Archie Bunker never could figure it out – but Edith did, and Archie did not like the answer! It aired on October 7, 1972 (the year I graduated from college), and it seems utterly amazing that an entire show could be built around a riddle that stumped everyone then, and would stump no one today.
Our oldest son is a first year medical school student. At his opening (very impressive) White Coat Ceremony, one of the speakers commented on how he remembered, years earlier, when women made up fewer than 8% of the class. They did not announce this year’s percentage, but my brother and I began our unofficial tally when it became obvious – this year’s class was clearly more than 50% female.
I thought of all this as I read about this upcoming debate. If I could be in New York next Tuesday (September 20, 2011), I would definitely want to attend the debate: Men Are Finished: the live Slate/Intelligence Squared debate on Sept. 20 at NYU. (Details here).
One of the two speakers for the motion is Hanna Rosin, author of the recent article The End of Men for The Atlantic. Here are some paragraphs from an interview in Slate with Ms. Rosin. I bolded some portions for emphasis:
Why are men finished, exactly? Rosin says they’ve failed to adapt to a modern, postindustrial economy that demands a more traditionally—and stereotypically—feminine skill set (read: communication skills, social intelligence, empathy, consensus-building, and flexibility). Statistics show they’re rapidly falling behind their female counterparts at school, work, and home. For every two men who receive a college degree, three women will. Of the 15 fastest-growing professions during the next decade, women dominate all but two. Meanwhile, men are even languishing in movies and on television: They’re portrayed as deadbeats and morons alongside their sardonic and successful female co-stars.
The question I always have to respond to (after her The Atlantic article) is, ‘[if women are taking over] why are there so many more men in power?’ If you look at Hollywood, or you look at the Fortune 500 list, or you look at politics, there’s a disproportionate number of men in the higher positions of power.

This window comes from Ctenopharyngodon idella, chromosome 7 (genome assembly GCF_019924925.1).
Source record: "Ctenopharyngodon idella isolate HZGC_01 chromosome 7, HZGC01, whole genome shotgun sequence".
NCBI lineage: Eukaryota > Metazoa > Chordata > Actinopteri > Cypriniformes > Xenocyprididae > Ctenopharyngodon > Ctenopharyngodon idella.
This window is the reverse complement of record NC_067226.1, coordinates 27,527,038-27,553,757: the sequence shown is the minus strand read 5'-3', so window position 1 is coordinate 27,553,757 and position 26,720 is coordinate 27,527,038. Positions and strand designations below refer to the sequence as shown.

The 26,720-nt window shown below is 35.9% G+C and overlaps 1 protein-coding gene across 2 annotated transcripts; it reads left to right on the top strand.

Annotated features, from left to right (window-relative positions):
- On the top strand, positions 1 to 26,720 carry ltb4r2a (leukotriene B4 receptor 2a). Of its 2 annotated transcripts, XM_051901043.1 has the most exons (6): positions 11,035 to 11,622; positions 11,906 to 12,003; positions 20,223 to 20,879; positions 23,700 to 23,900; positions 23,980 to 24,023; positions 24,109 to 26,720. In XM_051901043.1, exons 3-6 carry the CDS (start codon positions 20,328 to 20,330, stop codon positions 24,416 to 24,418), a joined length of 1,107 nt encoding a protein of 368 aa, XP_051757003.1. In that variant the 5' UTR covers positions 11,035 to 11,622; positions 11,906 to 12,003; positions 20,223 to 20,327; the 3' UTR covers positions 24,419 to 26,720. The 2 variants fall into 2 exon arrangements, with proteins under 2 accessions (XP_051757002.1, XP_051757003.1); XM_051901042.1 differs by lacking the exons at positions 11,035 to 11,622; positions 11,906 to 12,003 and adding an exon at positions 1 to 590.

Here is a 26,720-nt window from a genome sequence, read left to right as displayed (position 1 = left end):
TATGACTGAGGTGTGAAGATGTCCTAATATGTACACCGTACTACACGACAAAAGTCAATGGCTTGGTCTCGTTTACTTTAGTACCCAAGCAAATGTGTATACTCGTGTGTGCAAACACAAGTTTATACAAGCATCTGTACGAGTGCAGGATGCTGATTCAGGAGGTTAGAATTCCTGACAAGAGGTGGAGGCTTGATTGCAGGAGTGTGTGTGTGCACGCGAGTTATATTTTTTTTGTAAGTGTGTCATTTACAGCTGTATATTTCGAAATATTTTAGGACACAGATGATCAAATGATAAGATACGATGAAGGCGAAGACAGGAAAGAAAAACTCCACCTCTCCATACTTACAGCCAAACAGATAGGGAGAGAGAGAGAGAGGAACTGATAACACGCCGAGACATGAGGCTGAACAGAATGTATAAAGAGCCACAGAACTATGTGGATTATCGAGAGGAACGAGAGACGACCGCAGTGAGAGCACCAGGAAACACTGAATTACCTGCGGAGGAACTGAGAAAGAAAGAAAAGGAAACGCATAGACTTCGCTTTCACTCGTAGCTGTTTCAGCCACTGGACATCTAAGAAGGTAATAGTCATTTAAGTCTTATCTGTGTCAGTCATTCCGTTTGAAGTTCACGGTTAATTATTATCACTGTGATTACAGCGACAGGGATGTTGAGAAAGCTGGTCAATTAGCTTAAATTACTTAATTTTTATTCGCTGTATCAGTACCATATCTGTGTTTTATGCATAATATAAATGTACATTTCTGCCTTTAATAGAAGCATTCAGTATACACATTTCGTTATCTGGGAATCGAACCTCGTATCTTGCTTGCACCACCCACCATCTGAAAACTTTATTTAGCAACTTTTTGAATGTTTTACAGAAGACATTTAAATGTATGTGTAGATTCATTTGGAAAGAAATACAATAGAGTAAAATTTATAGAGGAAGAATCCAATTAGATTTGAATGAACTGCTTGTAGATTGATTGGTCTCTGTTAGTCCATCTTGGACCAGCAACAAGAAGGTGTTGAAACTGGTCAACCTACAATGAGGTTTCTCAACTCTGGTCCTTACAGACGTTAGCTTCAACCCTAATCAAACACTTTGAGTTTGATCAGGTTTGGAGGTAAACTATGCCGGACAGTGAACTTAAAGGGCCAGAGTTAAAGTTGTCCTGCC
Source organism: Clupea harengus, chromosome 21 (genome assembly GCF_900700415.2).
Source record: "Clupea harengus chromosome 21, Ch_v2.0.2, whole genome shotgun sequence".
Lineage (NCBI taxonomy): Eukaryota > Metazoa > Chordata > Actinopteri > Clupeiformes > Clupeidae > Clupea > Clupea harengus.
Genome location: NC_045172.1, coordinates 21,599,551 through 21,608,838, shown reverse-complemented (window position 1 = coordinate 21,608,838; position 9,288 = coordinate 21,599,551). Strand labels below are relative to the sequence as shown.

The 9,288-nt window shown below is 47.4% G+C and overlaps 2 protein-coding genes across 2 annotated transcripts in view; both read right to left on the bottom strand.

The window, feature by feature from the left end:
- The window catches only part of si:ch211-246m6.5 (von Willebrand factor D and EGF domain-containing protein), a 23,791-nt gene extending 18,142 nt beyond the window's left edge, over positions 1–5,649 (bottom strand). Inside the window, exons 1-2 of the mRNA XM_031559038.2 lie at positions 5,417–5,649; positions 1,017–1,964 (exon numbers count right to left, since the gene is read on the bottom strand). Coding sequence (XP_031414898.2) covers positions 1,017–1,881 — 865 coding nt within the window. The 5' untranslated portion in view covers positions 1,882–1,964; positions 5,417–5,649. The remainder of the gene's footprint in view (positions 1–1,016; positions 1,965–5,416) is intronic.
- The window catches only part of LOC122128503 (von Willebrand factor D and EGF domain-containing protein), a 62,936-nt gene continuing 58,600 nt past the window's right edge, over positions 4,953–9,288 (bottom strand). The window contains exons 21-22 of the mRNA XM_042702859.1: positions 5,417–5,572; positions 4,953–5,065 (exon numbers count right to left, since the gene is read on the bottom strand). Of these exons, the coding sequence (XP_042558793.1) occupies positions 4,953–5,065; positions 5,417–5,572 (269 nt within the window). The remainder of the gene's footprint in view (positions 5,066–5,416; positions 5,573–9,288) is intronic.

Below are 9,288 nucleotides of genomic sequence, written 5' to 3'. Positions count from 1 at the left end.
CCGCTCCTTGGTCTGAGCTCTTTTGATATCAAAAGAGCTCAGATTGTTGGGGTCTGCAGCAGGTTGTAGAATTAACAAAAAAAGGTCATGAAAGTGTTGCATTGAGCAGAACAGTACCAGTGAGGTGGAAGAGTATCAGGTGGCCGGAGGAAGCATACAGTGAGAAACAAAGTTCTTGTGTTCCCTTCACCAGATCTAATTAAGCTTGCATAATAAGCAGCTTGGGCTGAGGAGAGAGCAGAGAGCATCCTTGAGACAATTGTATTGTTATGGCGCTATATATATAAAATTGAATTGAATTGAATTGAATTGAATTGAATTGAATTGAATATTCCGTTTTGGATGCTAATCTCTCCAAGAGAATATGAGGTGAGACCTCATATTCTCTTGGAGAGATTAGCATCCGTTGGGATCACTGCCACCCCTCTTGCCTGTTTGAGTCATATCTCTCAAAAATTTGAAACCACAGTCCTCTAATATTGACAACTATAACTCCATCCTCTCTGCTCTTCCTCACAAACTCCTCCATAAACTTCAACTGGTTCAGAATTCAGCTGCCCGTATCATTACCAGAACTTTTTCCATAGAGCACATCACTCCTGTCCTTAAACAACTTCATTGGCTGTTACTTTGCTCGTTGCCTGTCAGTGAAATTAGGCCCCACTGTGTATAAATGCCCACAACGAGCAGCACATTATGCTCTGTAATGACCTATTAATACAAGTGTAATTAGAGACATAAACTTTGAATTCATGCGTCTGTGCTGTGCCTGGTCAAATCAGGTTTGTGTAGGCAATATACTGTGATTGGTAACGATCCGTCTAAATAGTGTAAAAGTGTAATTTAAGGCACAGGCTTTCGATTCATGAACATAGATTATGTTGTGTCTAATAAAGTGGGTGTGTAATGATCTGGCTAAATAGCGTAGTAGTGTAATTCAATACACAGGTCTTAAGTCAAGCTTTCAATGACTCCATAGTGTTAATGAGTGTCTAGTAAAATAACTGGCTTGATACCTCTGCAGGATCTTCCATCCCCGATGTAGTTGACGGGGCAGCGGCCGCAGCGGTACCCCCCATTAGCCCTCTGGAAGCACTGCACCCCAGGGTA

(Slate: Why is that, then?)
Men have been at this for 40,000 years. Women have been rising for something like 30 or 40 years. So of course women haven’t occupied every single [high-powered] position. How would that be possible? The rise of women is barely a generation old. But if you look at everything else, like the median, the big bulge in the middle, it’s just unbelievable what has happened: Women are more than 50 percent of the workforce, and they’re more than 50 percent of managers. It’s just extraordinary that that’s happened in basically one generation. It seems like whatever it is that this economy is demanding, whatever special ingredients, women just have them more than men do.
The overall message of the last 25 to 30 years of the economy is the manufacturing era is coming to an end, and men need to retool themselves, get a different education than the one they’ve been getting, and they’re not doing it.
One of the young guys I interviewed put it to me: “I just feel like my team is losing.” They feel like women have clocked them, and it came as a surprise to this young generation of men, so I don’t know that they can’t catch up. They might.
I wrote a piece in the Atlantic last week about the new TV season in which six different fall sitcoms are about men being surpassed by women.
I have presented synopses of a number of books on some of the difficulties/challenges women face in the workplace:
Women Don’t Ask: Negotiation and the Gender Divide by Linda Babcock and Sara Laschever